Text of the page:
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Exhibition at Ariana Museum in Geneva reflects on agriculture and nutrition as art
An artwork by Brazilian artist Cildo Meireles intlited "Inserçoes em circuitos ideologicos: 1 – Projeto Coca- Cola" is seen during a press preview of the exhibition "Food" at the Ariana museum in Geneva. The international travelling contemporary art exhibition will be presented later in Milan, Sao Paulo and Marseille. AFP PHOTO / FABRICE COFFRINI.
GENEVA (AFP).- A contemporary art show opening this week in Geneva aims to spark a dialogue on man's intricate relationship with food in a world where nearly a billion people are undernourished, the curator said Tuesday.

"The relationship we have with food is much more complex and important than the simple connection to gastronomy," Adelina von Fuerstenberg said in her introduction to the exhibit "FOOD", set to open at the Ariana Museum on Wednesday.

Through the works of 27 artists from around the world, the travelling exhibition, which will debut in Geneva before moving on to Milan, Sao Paulo and Marseille and then back to Milan to take part in the 2015 World Expo, displays a range of issues related to food, including over-consumption and hunger.

"Every five seconds, a child under the age of 10 starves to death," von Fuerstenberg said, pointing out that famines are often created not by a lack of food but by "global surpluses that are used to destabilise agricultural production in developing countries".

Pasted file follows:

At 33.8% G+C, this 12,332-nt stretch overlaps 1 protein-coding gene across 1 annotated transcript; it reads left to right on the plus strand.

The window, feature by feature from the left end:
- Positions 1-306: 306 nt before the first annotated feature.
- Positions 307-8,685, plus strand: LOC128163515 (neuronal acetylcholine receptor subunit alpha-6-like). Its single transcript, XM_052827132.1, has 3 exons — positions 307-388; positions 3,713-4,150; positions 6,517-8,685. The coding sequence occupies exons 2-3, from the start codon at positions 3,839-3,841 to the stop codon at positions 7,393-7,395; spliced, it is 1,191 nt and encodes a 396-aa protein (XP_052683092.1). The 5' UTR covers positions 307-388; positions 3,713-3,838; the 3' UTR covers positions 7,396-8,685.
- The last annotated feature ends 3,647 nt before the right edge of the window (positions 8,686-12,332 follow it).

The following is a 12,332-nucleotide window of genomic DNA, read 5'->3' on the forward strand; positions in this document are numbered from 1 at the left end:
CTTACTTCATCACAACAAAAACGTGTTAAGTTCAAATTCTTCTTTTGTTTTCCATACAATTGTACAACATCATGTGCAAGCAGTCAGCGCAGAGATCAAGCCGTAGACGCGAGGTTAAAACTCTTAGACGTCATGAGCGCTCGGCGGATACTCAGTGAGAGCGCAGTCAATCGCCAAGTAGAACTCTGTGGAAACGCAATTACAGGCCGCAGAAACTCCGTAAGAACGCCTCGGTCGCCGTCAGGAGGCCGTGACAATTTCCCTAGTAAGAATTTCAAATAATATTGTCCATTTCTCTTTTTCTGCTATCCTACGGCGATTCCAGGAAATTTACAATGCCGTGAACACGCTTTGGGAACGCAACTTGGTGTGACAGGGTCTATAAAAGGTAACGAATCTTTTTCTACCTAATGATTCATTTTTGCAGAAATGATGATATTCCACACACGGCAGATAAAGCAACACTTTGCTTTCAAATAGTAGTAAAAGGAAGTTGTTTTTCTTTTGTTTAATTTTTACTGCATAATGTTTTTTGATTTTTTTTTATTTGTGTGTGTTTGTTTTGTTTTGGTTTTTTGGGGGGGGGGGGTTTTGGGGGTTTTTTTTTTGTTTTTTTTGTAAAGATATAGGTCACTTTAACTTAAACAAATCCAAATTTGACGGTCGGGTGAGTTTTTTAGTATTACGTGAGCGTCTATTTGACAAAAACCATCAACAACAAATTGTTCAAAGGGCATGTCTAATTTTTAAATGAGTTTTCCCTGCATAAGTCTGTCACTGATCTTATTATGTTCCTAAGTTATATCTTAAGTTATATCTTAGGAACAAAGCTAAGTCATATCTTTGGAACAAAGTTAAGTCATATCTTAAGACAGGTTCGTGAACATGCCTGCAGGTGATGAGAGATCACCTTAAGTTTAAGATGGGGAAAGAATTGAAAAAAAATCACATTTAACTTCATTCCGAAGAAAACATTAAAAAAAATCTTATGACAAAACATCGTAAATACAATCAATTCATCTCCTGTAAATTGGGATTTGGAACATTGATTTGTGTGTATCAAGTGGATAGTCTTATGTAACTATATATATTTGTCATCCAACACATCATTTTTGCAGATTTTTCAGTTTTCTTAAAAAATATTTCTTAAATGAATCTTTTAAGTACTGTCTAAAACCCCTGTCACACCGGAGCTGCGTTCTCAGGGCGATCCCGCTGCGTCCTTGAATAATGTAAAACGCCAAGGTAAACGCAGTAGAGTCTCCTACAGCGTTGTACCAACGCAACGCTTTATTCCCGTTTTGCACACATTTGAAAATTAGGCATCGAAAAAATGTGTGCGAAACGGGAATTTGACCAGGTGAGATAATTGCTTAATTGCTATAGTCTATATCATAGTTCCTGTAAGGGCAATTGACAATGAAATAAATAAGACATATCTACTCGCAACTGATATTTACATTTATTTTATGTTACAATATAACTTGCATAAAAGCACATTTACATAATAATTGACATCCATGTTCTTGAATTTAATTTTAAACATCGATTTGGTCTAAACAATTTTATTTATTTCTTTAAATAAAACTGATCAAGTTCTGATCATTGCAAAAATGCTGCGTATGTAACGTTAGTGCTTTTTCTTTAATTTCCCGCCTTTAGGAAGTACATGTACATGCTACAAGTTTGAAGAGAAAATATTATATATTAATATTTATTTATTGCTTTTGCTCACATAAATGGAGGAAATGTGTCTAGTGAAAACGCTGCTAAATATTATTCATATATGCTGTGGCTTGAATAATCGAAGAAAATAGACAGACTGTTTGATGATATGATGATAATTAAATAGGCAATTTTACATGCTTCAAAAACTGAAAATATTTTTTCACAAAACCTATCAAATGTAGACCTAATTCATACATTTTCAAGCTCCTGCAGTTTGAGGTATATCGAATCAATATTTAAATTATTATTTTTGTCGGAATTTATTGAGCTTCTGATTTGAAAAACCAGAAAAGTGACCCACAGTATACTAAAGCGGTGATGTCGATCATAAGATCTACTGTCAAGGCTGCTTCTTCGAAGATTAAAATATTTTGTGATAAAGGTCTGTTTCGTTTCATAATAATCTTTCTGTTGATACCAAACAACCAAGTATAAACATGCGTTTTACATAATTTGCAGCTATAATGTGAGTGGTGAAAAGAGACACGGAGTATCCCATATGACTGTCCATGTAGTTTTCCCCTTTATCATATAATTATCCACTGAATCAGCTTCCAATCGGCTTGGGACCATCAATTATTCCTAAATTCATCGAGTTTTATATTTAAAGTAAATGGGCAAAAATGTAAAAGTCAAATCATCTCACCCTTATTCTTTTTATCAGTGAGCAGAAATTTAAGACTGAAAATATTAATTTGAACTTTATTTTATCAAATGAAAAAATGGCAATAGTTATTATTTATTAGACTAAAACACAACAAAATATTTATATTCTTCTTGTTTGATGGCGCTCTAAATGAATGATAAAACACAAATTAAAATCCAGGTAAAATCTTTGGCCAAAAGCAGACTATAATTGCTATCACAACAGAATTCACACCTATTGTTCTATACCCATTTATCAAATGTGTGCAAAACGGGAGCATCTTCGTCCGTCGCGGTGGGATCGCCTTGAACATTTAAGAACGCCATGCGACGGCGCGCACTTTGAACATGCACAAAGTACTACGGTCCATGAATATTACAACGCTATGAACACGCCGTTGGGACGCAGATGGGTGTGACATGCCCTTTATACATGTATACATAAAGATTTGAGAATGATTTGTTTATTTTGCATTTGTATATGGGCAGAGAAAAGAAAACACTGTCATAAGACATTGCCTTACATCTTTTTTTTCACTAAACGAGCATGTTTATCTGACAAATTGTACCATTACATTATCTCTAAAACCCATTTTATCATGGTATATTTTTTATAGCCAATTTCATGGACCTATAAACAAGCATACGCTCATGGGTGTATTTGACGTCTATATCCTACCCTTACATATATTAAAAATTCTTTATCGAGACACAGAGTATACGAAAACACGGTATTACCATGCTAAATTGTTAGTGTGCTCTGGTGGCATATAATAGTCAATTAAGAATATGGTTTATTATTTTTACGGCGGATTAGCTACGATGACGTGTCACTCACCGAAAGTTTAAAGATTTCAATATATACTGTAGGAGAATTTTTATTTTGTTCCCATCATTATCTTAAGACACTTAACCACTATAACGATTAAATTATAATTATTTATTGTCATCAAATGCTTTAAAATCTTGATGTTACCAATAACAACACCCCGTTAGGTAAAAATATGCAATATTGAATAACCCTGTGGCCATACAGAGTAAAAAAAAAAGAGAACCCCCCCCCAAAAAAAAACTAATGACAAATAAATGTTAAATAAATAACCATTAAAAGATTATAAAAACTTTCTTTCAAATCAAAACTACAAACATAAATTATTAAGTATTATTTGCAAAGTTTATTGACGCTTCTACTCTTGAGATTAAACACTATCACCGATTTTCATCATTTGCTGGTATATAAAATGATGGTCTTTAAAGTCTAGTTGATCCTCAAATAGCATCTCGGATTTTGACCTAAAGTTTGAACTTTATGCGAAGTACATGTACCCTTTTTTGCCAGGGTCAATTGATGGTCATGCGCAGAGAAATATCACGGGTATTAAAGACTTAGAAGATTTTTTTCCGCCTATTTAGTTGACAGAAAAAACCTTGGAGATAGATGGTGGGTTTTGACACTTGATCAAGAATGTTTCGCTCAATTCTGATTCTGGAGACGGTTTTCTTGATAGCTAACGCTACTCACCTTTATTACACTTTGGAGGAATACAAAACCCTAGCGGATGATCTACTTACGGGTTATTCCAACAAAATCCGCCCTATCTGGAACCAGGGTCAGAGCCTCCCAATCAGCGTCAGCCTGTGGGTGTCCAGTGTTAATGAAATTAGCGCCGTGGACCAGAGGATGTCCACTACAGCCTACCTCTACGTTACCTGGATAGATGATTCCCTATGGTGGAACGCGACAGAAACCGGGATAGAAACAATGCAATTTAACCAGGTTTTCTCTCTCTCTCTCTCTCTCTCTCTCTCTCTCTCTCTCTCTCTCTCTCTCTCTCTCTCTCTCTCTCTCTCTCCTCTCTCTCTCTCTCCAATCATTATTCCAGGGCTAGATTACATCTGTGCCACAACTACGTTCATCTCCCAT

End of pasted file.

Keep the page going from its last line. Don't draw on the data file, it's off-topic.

Among the colourful mix of nearly 40 works, ranging from photographs to paintings to installations to short films, one piece called "Days in trash" for instance addresses the issue by showing a group of people removing fresh food tossed in the garbage and using it to cook up a feast.

The film, part of an artistic project called "wastecooking" launched in Austria in April this year, "aims to capture the spectator's brain through their stomach to sensitise them to the question of global food waste", according to the description of the piece.

Spanish artist Miralda meanwhile hints at the danger of diminishing biodiversity with a piece called "Reserva Natural" featuring a number of colourful skulls created from different types of dried beans.

"It's a living artwork, even if it represents the icon of death," he told AFP, pointing out that "it's organic, it will disappear, but you can also water it and it will sprout".

The exhibition, which features works by other renowned artists like Marina Abramovic of Serbia, Joseph Beuys of Germany and Pipilotti Rist of Switzerland, is set to run in Geneva until February 24.

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